After the logic cells of the structured ASIC are mapped or designed from the standard-cells, they are then arrayed, and then the metal layers to connect the logic cells are generated. The process of arraying the logic cells and generating the metal layers is commonly referred to as the place and route process. Most non-structured ASICs use place and route tools from major vendors, such as Cadence, Synopsys, or Magma, that are designed for use with these standard-cell libraries in a full custom design. However, when applied to structured ASICs, these tools have limitations that restrict how they route signals, i.e., they route signals only on full custom routing layers and via layers. For example, if a structured ASIC has six custom metal layers (i.e., three via layers and three metal routing layers), then only three metal routing layers can be used to route signals and the three via layers to connect them.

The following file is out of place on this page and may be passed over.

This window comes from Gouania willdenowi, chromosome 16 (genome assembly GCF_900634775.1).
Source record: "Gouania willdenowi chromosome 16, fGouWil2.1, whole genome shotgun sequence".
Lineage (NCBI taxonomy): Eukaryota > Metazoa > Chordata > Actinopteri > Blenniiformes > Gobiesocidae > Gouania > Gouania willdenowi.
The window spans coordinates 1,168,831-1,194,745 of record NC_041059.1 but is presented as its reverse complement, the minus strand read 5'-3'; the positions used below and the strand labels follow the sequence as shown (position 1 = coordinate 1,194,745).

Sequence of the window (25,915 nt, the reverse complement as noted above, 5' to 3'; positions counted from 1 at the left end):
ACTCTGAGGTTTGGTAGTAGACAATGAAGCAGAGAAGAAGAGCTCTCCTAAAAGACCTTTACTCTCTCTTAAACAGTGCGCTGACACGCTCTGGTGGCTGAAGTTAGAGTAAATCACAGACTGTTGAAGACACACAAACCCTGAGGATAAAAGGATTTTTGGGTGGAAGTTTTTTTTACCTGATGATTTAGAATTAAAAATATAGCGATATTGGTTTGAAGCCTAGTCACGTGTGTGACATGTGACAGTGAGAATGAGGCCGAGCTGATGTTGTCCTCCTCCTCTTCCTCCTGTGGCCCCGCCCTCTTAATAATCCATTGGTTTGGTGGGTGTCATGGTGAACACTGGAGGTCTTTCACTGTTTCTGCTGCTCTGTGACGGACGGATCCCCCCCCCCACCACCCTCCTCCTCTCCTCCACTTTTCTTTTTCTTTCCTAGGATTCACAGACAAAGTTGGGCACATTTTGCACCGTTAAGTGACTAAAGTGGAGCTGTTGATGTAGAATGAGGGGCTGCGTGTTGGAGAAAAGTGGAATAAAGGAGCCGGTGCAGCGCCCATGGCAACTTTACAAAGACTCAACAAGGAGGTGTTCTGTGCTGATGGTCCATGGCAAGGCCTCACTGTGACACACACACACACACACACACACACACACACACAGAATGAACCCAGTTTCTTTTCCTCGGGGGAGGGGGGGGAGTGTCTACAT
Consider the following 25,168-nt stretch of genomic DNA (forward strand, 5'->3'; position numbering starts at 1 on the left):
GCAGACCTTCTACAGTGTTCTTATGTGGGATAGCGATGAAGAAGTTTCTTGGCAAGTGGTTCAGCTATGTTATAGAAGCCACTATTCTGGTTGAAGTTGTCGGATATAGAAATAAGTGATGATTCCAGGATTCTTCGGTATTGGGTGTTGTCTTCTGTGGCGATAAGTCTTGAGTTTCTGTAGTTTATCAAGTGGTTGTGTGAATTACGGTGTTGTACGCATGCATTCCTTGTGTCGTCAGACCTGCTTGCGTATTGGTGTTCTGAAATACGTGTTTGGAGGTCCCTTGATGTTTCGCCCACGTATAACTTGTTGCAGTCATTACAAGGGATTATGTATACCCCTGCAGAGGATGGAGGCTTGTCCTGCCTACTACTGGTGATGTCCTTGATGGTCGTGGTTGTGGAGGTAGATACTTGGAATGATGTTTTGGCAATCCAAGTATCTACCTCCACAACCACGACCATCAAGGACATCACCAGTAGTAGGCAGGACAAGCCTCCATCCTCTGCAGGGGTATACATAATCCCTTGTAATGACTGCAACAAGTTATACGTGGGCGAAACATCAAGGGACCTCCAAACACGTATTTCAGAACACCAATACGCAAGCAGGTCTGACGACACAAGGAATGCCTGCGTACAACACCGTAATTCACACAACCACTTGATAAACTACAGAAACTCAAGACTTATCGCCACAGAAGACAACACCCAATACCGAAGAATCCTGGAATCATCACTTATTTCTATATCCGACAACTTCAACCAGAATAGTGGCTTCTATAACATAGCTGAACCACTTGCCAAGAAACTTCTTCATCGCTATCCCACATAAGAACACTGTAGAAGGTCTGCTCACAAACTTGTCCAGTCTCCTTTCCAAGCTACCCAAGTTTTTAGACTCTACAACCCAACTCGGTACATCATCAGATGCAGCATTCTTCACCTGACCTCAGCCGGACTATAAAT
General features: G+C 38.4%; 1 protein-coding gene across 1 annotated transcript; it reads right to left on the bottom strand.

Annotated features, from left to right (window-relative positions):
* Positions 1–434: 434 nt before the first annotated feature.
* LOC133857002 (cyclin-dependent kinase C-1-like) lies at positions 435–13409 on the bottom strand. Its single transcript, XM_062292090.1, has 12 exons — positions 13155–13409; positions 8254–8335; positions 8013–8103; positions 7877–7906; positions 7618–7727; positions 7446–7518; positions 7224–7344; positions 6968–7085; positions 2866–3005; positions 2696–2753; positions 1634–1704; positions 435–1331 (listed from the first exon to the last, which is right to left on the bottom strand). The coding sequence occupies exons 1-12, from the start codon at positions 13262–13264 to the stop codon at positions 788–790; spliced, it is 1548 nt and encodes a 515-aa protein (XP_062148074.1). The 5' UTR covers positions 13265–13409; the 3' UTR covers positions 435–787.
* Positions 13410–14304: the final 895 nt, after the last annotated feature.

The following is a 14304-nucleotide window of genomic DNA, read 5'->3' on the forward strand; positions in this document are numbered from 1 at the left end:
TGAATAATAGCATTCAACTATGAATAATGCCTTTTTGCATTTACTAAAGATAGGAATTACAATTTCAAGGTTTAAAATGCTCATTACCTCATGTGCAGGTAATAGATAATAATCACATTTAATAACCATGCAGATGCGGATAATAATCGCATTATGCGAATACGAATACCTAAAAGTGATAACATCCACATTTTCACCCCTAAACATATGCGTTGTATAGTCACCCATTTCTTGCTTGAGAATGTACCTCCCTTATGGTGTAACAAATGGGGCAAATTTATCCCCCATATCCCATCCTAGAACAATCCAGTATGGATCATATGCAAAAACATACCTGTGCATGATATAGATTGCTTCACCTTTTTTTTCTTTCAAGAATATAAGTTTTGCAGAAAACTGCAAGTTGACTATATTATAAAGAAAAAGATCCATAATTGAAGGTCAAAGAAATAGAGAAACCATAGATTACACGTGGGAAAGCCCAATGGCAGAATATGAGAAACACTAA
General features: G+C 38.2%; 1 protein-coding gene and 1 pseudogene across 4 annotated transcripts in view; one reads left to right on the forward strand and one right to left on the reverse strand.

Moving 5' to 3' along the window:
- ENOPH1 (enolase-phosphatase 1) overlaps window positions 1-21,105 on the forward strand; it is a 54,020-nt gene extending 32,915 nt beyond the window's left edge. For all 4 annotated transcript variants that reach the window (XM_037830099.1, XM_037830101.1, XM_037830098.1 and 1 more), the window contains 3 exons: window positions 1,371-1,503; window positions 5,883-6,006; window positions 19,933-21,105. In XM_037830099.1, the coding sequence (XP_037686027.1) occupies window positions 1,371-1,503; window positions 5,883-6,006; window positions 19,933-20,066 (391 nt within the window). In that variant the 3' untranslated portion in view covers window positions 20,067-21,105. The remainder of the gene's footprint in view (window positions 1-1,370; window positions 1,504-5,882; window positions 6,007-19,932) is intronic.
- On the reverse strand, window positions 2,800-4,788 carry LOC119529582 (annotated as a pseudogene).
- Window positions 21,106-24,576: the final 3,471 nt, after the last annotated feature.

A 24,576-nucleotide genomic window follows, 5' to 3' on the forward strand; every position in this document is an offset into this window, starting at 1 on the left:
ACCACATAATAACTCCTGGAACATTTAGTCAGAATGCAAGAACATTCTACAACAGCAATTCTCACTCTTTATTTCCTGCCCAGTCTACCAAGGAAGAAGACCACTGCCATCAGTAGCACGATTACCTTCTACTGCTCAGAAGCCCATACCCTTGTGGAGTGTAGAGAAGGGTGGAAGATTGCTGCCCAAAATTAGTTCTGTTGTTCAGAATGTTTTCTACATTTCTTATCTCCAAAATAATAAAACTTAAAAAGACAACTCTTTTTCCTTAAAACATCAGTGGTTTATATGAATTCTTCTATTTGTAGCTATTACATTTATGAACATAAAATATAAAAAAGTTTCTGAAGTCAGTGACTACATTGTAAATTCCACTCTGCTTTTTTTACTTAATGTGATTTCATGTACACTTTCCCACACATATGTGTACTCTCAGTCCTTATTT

Furthermore, when the current place and route tools are used to route these signals, they impart certain rules and restrictions on how each layer is routed. For example, they may require two metal routing layers (“METAL2” and “METAL4”) to run horizontally, and may require a third metal routing layer (“METAL3”) to run vertically. The way the via layers are cut to connect the metal routing layers also has restrictions in the place and route tool. Also, the tool will not allow routing or via connections between fixed metal routing layers already incorporated into the logic array or the fixed logic cells, including METAL1 and possibly some METAL2. These rules and restrictions are built into the tools and optimized for full custom ASICs to achieve the highest density logic and routing. Unfortunately, the tools are not designed to achieve logic mask reuse and thus avoid NRE.